Well, some bank holiday weekend this has turned out to be - I've had to dodge multiple attempts by household objects to maim and kill me. First thing on Saturday the push button which operates the flush on my toilet fractured as I pushed it down, driving the push rod it operates into the palm of my hand. The mark it left is still visible. I should add here that the cistern on my toilet is over twenty five years old, so the 'push button' mechanism isn't one of those modern ones with no mechanical linkage. It is simply a rectangular piece of plastic which covers the top end of a plastic rod which is physically depressed to operate the flushing mechanism. I had hoped that finding a replacement button would prove straightforward. How wrong I was. I eventually turned to web, but found that I first had to identify the make and model of the cistern (it isn't visibly marked with these details). I can honestly say that looking at photo after photo of toilet cisterns on plumbing supplies sites is the least exciting internet experience I've ever had. Anyway, I eventually identified it as a Thomas Dudley Ltd Elite cistern - a type which hasn't been manufactured in donkey's years. Consequently, whilst some sites offered the button as a spare, they were asking exorbitant prices - one wanted £16.50 for what is essentially a small piece of moulded plastic. Somewhat bizarrely, I found that one supplier offering it for the relatively more 'reasonable' price of £10.50 actually have a retail outlet here in Crapchester. Within walking distance of my house, in fact. So, I'll go down there tomorrow (they've been closed all bank holiday weekend) and see if I can get a replacement button.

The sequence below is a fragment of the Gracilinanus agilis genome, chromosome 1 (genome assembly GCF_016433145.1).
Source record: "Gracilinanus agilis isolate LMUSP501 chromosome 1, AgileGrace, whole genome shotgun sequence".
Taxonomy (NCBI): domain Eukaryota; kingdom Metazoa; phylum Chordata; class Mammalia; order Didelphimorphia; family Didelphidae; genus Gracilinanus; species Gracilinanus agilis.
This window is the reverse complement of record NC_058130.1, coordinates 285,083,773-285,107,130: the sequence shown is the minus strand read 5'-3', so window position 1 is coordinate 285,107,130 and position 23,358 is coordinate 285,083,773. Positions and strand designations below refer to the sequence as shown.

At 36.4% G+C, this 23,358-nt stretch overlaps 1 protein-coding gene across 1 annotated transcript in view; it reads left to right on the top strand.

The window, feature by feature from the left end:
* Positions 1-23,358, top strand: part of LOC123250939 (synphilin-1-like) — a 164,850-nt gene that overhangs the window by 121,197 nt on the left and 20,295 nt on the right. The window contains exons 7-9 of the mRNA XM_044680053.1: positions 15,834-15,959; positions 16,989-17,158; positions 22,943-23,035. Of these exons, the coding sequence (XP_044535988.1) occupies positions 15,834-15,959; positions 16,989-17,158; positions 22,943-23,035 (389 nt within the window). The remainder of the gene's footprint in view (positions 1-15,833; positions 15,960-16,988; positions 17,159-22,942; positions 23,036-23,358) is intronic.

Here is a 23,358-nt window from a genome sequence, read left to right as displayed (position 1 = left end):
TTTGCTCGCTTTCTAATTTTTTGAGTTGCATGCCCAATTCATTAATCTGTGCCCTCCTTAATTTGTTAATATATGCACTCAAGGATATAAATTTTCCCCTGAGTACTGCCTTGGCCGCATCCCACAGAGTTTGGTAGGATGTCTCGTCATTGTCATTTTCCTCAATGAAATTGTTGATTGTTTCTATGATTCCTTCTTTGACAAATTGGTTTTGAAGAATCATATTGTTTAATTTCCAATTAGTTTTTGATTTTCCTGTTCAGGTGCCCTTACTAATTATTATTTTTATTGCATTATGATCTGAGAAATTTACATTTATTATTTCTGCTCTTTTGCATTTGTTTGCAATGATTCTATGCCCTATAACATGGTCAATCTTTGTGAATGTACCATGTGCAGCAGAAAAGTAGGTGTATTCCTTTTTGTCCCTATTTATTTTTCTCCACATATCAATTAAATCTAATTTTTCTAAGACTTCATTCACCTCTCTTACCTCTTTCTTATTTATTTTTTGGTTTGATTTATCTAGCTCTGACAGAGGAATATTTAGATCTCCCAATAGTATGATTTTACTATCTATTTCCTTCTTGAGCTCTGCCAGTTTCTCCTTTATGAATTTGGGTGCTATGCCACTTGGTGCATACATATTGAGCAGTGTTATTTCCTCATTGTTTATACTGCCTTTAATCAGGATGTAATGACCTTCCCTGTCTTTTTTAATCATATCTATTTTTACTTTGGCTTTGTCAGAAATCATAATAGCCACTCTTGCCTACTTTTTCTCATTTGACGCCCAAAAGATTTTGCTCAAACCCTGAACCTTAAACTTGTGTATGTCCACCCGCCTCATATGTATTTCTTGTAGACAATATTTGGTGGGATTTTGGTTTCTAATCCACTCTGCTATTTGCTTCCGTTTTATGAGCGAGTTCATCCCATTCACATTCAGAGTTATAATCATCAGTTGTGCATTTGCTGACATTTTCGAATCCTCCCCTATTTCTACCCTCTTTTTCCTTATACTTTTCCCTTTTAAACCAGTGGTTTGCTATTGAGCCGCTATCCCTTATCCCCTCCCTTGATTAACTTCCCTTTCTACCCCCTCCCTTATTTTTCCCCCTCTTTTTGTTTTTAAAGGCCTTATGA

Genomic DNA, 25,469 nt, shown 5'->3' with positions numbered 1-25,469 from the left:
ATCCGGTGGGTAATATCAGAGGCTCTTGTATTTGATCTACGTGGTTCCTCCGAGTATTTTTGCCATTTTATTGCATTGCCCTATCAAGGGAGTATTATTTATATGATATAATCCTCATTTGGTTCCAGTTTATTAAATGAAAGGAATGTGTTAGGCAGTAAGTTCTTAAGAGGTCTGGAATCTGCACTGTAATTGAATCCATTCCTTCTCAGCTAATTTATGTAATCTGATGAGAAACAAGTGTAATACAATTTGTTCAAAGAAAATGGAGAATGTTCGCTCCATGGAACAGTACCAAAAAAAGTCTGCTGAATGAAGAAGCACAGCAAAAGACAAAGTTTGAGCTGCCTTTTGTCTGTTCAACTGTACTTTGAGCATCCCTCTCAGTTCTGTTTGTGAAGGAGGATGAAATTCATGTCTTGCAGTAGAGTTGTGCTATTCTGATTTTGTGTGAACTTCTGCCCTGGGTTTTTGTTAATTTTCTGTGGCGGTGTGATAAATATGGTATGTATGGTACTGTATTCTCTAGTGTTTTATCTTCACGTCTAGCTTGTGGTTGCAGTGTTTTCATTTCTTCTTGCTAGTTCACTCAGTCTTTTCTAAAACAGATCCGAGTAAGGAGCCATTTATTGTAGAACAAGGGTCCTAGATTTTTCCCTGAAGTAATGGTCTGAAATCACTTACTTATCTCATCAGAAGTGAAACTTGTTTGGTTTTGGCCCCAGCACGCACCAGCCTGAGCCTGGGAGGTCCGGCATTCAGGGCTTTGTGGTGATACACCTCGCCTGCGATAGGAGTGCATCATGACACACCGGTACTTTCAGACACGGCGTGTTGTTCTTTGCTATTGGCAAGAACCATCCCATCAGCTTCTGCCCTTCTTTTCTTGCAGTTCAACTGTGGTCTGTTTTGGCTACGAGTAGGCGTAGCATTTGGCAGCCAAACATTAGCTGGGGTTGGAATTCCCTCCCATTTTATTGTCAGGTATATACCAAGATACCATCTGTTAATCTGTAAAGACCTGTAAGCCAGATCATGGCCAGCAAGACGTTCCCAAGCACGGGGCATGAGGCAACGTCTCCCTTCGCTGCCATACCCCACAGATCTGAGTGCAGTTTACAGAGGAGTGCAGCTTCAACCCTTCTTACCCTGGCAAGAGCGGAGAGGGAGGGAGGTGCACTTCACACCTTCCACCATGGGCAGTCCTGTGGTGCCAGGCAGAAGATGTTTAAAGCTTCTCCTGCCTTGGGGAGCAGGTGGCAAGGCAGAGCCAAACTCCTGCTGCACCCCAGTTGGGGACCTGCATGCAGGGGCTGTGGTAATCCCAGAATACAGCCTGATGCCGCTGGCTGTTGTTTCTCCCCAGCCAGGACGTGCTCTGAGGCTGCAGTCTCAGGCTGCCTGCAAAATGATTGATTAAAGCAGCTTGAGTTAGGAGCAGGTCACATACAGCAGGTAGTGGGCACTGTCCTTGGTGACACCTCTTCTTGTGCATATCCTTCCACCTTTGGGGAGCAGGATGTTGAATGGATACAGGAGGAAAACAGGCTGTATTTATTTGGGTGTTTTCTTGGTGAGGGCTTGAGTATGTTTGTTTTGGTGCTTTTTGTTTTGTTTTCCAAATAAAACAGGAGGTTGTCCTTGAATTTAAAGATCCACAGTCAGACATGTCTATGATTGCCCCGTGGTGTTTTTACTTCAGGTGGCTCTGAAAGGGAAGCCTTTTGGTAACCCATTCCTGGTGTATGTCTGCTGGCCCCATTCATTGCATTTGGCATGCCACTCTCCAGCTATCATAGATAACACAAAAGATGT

Having effected a temporary repair to the old button, so that I wouldn't have to keep taking the lid off of the cistern in order to operate the flush via the internal linkage, I thought I could relax. But no, I soon found myself under attack again. As I finally thought I was drifting of to sleep in the early hours of this morning (I've been having real trouble sleeping of late), I found my stabbed in the back by my clapped out mattress as a spring broke through the fabric and pierced the sheets. Luckily, it wasn't a penetrating wound - I was turning over as it happened, so the spring scored across my back and side, breaking the skin and causing some minor bleeding. I'm left with a still bloody painful wheal across my back. Not surprisingly, I now found myself wide awake and it was light before I got back to sleep (I made the mattress 'safe' by rotating to move the holed part to the opposite and of the bed and put a thick blanket between it's surface and the fitted sheet). Consequently, I've spent a lot of this bank holiday Monday catching up with my sleep. And looking into getting a new mattress and bed. my regular reader(s) will undoubtedly be thinking at this point that the whole incident is a case of chickens coming home to roost after my bed problems of a few months ago, when I repaired the bed rather than replacing it and the mattress. Well OK, obviously in hindsight I should have dealt with the matter back then and avoided being stabbed in the back by the ungrateful bastard of a bed. But as I'd just had to fork out for replacing the hot water cylinder after the disaster its leaking had caused in the kitchen, I just didn't have the energy to deal with replacing the bed as well. Luckily, I'm off work all this week, so I should be able to resolve the situation fairly promptly. The moral of all this is that you can't bloody trust anything - not even household objects which have previously served you faithfully for years!